Proceeding in terms of complexity, a project action is therefore to keep the house in order – in an architectural sense – and free it from the clutter, bring it back to the spirit of necessity, to the ethical and aesthetic aspiration of essentiality; also because, if the shape of the house and lifestyle influence each other, this leads to the establishment of a strategy for daily sustainability, for the reduction of waste and garbage, for the conscious consumption. The challenge also concerns design, to establish a new cultural and emotional bond between man and his objects, to refer new consumption and the rules of living to sensory and emotional values as suggested by the concept of hot house (Branzi 1984)4.
The arguments become even more emblematic if the house is contextualized in the urban landscape; not so much, however, in social distancing living (the house in the countryside, in the village or in the country, in a few months transformed from problem into resource) as in shared living in metropolitan areas and crowded conurbations which, as the news has shown, constitute the real ground for spreading epidemics. In these configurations, the house is the apartment (by definition, the place to stay apart), a domestic space that is affected by interactions with the urban scale and allows us to think about a city by compartment. In these contexts, the project can recover and re-establish principles and experiments already began in architecture, including some ideals that have fueled the transformations of the Modern; it also induces to update the minimums of living – the concept of existenz-minimum – to guarantee spaces of adequate size and offer a certain quality of life in an extended and general way. This is the further level of intervention regarding the design of the new, which can refer, then, to the utopias on collective housing (the recent theme of social housing) which has given rise to many architectural and urban innovations; It is also possible to recover the ideas expressed in the unitès d’habitation which, with their service spaces or to create community, allow outdoor activities or can have green spaces on the roof (then, detached from the ground with the pilotis, the unitès evoke large ships that lift their moorings and give salvation); the social and spatial value of phalanstery (of utopia and concretizations) or of large settlements with autonomy of services in which often the internal courtyard (the shikumen used by Chinese planners long ago) is often a place of meeting and socialization, filter between private space and the city (Sennett 2020, 13).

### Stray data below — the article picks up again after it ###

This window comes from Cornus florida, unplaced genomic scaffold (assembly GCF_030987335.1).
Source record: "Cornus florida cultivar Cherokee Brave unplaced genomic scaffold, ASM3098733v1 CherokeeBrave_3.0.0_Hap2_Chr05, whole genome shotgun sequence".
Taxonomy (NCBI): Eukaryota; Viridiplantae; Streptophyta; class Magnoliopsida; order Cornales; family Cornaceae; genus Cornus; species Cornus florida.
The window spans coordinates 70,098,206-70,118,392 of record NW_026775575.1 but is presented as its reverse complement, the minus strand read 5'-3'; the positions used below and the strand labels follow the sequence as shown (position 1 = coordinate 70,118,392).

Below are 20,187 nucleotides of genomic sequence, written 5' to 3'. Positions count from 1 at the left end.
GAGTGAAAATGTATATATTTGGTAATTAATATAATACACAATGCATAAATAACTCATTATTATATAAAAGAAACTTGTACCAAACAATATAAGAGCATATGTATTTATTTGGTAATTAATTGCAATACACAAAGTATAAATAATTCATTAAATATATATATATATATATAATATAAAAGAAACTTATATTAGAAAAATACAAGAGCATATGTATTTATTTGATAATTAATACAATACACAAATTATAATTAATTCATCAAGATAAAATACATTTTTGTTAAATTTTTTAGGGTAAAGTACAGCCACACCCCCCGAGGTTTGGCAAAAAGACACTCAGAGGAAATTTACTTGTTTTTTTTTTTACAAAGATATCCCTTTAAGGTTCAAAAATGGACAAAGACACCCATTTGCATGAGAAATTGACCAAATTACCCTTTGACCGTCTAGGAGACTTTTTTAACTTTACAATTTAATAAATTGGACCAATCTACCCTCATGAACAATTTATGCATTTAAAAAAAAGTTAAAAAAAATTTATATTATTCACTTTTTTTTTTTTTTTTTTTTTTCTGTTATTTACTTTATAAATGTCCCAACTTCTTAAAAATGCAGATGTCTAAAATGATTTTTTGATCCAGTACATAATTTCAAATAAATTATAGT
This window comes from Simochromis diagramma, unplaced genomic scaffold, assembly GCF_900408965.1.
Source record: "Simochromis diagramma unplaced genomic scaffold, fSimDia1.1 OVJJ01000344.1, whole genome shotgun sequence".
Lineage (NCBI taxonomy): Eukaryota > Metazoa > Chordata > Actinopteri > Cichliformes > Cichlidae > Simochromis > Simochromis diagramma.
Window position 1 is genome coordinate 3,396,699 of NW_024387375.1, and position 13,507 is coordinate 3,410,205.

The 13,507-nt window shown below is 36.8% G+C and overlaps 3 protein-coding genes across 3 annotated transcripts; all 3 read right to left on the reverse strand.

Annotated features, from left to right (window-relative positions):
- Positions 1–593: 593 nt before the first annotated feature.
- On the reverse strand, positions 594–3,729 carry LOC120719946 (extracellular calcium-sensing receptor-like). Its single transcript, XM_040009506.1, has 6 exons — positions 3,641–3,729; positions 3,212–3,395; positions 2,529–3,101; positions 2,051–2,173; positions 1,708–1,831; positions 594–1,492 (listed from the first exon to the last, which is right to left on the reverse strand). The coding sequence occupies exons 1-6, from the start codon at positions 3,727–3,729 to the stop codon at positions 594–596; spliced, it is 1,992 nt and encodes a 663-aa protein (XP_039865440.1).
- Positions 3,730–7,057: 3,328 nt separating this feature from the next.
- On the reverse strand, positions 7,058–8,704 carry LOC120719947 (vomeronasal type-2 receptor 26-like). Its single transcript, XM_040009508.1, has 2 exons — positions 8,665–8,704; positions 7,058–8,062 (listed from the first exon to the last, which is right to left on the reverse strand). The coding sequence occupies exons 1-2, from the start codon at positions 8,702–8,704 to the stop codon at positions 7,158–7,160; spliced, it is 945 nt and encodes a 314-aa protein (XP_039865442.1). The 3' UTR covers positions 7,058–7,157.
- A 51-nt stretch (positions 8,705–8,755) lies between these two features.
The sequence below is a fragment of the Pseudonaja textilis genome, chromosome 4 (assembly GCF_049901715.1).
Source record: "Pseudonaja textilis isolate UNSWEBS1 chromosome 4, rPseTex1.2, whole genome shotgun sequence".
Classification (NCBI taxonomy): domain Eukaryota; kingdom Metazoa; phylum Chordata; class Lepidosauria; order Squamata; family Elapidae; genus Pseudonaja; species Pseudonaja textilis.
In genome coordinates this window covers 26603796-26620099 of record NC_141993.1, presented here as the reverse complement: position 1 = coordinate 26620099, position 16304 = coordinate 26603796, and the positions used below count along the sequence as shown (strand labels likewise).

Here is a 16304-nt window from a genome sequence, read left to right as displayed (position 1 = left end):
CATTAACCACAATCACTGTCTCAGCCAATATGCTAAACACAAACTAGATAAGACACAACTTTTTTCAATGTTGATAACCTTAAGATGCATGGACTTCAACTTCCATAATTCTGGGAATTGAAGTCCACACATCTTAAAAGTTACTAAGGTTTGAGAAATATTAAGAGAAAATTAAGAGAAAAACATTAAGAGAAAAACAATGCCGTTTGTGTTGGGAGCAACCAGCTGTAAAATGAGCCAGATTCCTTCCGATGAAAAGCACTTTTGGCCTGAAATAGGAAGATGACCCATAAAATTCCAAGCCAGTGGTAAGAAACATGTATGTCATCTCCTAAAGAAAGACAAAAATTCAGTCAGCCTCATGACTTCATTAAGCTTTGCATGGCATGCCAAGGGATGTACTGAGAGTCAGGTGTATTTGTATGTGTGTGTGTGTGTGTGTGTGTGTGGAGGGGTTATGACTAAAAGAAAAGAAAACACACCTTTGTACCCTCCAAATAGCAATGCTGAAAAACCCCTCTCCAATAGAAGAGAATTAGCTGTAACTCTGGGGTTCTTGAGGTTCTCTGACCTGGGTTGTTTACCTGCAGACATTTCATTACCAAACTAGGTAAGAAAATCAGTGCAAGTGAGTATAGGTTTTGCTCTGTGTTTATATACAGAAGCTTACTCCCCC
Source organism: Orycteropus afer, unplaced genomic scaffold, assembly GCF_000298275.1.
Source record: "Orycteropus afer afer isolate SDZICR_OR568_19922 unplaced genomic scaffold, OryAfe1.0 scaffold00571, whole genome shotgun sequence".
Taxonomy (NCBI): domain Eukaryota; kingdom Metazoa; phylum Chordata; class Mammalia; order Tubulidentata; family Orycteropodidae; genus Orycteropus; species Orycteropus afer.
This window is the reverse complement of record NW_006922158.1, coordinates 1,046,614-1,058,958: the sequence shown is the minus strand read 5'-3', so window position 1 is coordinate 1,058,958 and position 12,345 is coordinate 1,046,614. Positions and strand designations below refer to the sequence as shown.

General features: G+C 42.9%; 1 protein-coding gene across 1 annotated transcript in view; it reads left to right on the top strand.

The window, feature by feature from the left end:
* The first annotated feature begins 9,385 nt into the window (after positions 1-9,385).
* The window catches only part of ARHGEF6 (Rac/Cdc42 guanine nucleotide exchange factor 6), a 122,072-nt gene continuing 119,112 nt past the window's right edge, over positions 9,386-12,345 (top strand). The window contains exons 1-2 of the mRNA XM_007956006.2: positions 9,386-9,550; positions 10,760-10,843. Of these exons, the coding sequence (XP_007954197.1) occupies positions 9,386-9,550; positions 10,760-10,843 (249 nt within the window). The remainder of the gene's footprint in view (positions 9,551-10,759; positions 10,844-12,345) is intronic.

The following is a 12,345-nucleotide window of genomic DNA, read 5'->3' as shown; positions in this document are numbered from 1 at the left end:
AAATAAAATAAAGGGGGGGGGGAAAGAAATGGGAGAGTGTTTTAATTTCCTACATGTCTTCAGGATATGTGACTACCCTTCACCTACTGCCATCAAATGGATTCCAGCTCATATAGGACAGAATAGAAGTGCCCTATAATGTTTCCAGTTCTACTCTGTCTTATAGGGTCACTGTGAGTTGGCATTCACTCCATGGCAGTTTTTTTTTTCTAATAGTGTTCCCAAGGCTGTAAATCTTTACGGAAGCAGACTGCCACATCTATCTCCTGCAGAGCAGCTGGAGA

The project of the new in shared living should assume different rules – almost with a revision of urban planning standards – to account for the today needs: internal social spaces; domestic green, at ground level or on the roof (to be encouraged with bonuses and strategies for restructuring, but without incurring the aestheticization of the green), to ensure truly accessible vegetable gardens or vegetated spaces, equipped for the sporting activity of condos and children; patios, habitable balconies and loggias for each house (preventing them from turning into verandas); natural lighting; coworking spaces – as a neighbourhood hub – to go to during the smart working hours, to separate the space of the home from that of work; spaces for study in homes (in the period of confinement any horizontal surface of the house, including the kitchen table, became a workstation) perhaps guaranteed by adaptability, as it is with accessibility for the disabled. Sanitation parameters will then be necessary for the common areas, ventilation and lighting for the rooms, control and purification of the space with the arrangement of essential, removable and light furniture, and integrated – according to the Loosian principle – in the wall thickness.
However, the challenge must also look at ethical and existential issues since the project, of any house, must help to feel and create community. To be alone and not feel alone, so as not to become dormant and get sick with another virus – the plague of insomnia of One hundred years of solitude – which has as its evolution from not sleeping to the inexorable loss of memory, the cancellation of «consciousness of one's own being», yielding «to the spell of an imaginary reality […] which was less practical but more comforting». And without forgetting those who have no home.

1 In 1925 Le Corbusier enunciated the Loi du Ripolin (Law of Ripolin, a famous French brand of paints), inviting the use of the «extremely moral» white of lime to clean the houses of ornaments and welcome the new spirit of modernity. Ethical and spatial principles are linked to define lifestyles and the new language of architecture.
2 Suddenly the balconies, as well as the terraces and verandas, were rediscovered as privileged places in the home to communicate with the street, the neighborhood, the city, becoming devices for communication and reaching, thanks to the media, much wider audiences. This and other recently published books document situations and reflections that emerged during the period of confinement.
3 For some time now we have been living in the so-called age of technology that assists man in almost all the practices of everyday life, moving him away from the earth; the months of the lockdown – according to Galimberti – showed the precariousness of this system of purely technical relationships.
4 Andrea Branzi's book summarizes some research themes of radical design of the seventies and eighties, formulating a new proposal for a design aimed at a domestic civilization; the hot house represents the cultural and emotional link between man and everyday objects and identifies the emotional value as «the only one capable of constituting a point of reference within new consumption».